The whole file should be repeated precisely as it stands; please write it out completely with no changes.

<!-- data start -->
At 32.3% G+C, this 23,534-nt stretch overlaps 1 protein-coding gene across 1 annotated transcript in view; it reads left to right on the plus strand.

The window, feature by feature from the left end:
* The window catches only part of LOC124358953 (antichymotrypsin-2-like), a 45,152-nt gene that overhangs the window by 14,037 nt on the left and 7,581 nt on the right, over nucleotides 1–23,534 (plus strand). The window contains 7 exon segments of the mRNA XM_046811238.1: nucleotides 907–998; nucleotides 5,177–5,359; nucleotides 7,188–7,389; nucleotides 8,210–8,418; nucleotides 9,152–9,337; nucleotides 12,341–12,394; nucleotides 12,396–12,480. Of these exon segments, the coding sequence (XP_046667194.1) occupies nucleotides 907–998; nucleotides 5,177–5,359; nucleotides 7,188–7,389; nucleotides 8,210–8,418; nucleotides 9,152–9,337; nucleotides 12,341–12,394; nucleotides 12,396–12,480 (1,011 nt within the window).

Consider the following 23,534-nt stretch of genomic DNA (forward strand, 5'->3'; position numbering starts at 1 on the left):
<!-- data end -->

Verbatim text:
At 32.3% G+C, this 23,534-nt stretch overlaps 1 protein-coding gene across 1 annotated transcript in view; it reads left to right on the plus strand.

The window, feature by feature from the left end:
* The window catches only part of LOC124358953 (antichymotrypsin-2-like), a 45,152-nt gene that overhangs the window by 14,037 nt on the left and 7,581 nt on the right, over nucleotides 1–23,534 (plus strand). The window contains 7 exon segments of the mRNA XM_046811238.1: nucleotides 907–998; nucleotides 5,177–5,359; nucleotides 7,188–7,389; nucleotides 8,210–8,418; nucleotides 9,152–9,337; nucleotides 12,341–12,394; nucleotides 12,396–12,480. Of these exon segments, the coding sequence (XP_046667194.1) occupies nucleotides 907–998; nucleotides 5,177–5,359; nucleotides 7,188–7,389; nucleotides 8,210–8,418; nucleotides 9,152–9,337; nucleotides 12,341–12,394; nucleotides 12,396–12,480 (1,011 nt within the window).

Consider the following 23,534-nt stretch of genomic DNA (forward strand, 5'->3'; position numbering starts at 1 on the left):